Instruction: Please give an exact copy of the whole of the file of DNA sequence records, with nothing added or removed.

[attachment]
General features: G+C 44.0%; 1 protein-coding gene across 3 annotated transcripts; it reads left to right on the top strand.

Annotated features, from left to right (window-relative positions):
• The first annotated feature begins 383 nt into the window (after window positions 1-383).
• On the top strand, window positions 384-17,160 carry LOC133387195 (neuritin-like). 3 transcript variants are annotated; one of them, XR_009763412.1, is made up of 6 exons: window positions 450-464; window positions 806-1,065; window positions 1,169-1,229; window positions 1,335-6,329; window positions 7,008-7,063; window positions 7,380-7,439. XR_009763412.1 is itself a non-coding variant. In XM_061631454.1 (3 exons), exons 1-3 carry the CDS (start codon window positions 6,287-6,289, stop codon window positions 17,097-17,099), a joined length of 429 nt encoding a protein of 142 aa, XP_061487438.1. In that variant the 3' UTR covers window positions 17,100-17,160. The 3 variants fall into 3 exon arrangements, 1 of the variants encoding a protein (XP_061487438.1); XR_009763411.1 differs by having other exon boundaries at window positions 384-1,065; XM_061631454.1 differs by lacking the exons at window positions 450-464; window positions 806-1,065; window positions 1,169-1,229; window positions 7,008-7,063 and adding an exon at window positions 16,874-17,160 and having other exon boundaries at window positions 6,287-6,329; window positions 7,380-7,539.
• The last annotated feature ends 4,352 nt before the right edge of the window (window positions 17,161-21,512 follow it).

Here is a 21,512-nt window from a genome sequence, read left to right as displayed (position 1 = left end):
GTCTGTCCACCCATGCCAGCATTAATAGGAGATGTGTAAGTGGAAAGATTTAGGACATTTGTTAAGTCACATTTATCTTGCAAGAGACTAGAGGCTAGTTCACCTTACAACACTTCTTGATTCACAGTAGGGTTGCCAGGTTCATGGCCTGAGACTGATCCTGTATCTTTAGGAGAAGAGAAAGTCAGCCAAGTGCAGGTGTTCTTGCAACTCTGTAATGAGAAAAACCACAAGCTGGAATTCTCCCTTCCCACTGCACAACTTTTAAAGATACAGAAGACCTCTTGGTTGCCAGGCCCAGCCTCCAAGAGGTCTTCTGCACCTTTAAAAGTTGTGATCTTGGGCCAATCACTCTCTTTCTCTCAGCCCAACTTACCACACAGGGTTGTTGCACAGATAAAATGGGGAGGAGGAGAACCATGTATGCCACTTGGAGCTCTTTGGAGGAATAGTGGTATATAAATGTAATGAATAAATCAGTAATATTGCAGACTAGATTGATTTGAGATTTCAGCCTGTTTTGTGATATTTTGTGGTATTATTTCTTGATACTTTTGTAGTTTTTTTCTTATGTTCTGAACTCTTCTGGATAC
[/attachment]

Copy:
General features: G+C 44.0%; 1 protein-coding gene across 3 annotated transcripts; it reads left to right on the top strand.

Annotated features, from left to right (window-relative positions):
• The first annotated feature begins 383 nt into the window (after window positions 1-383).
• On the top strand, window positions 384-17,160 carry LOC133387195 (neuritin-like). 3 transcript variants are annotated; one of them, XR_009763412.1, is made up of 6 exons: window positions 450-464; window positions 806-1,065; window positions 1,169-1,229; window positions 1,335-6,329; window positions 7,008-7,063; window positions 7,380-7,439. XR_009763412.1 is itself a non-coding variant. In XM_061631454.1 (3 exons), exons 1-3 carry the CDS (start codon window positions 6,287-6,289, stop codon window positions 17,097-17,099), a joined length of 429 nt encoding a protein of 142 aa, XP_061487438.1. In that variant the 3' UTR covers window positions 17,100-17,160. The 3 variants fall into 3 exon arrangements, 1 of the variants encoding a protein (XP_061487438.1); XR_009763411.1 differs by having other exon boundaries at window positions 384-1,065; XM_061631454.1 differs by lacking the exons at window positions 450-464; window positions 806-1,065; window positions 1,169-1,229; window positions 7,008-7,063 and adding an exon at window positions 16,874-17,160 and having other exon boundaries at window positions 6,287-6,329; window positions 7,380-7,539.
• The last annotated feature ends 4,352 nt before the right edge of the window (window positions 17,161-21,512 follow it).

Here is a 21,512-nt window from a genome sequence, read left to right as displayed (position 1 = left end):
GTCTGTCCACCCATGCCAGCATTAATAGGAGATGTGTAAGTGGAAAGATTTAGGACATTTGTTAAGTCACATTTATCTTGCAAGAGACTAGAGGCTAGTTCACCTTACAACACTTCTTGATTCACAGTAGGGTTGCCAGGTTCATGGCCTGAGACTGATCCTGTATCTTTAGGAGAAGAGAAAGTCAGCCAAGTGCAGGTGTTCTTGCAACTCTGTAATGAGAAAAACCACAAGCTGGAATTCTCCCTTCCCACTGCACAACTTTTAAAGATACAGAAGACCTCTTGGTTGCCAGGCCCAGCCTCCAAGAGGTCTTCTGCACCTTTAAAAGTTGTGATCTTGGGCCAATCACTCTCTTTCTCTCAGCCCAACTTACCACACAGGGTTGTTGCACAGATAAAATGGGGAGGAGGAGAACCATGTATGCCACTTGGAGCTCTTTGGAGGAATAGTGGTATATAAATGTAATGAATAAATCAGTAATATTGCAGACTAGATTGATTTGAGATTTCAGCCTGTTTTGTGATATTTTGTGGTATTATTTCTTGATACTTTTGTAGTTTTTTTCTTATGTTCTGAACTCTTCTGGATAC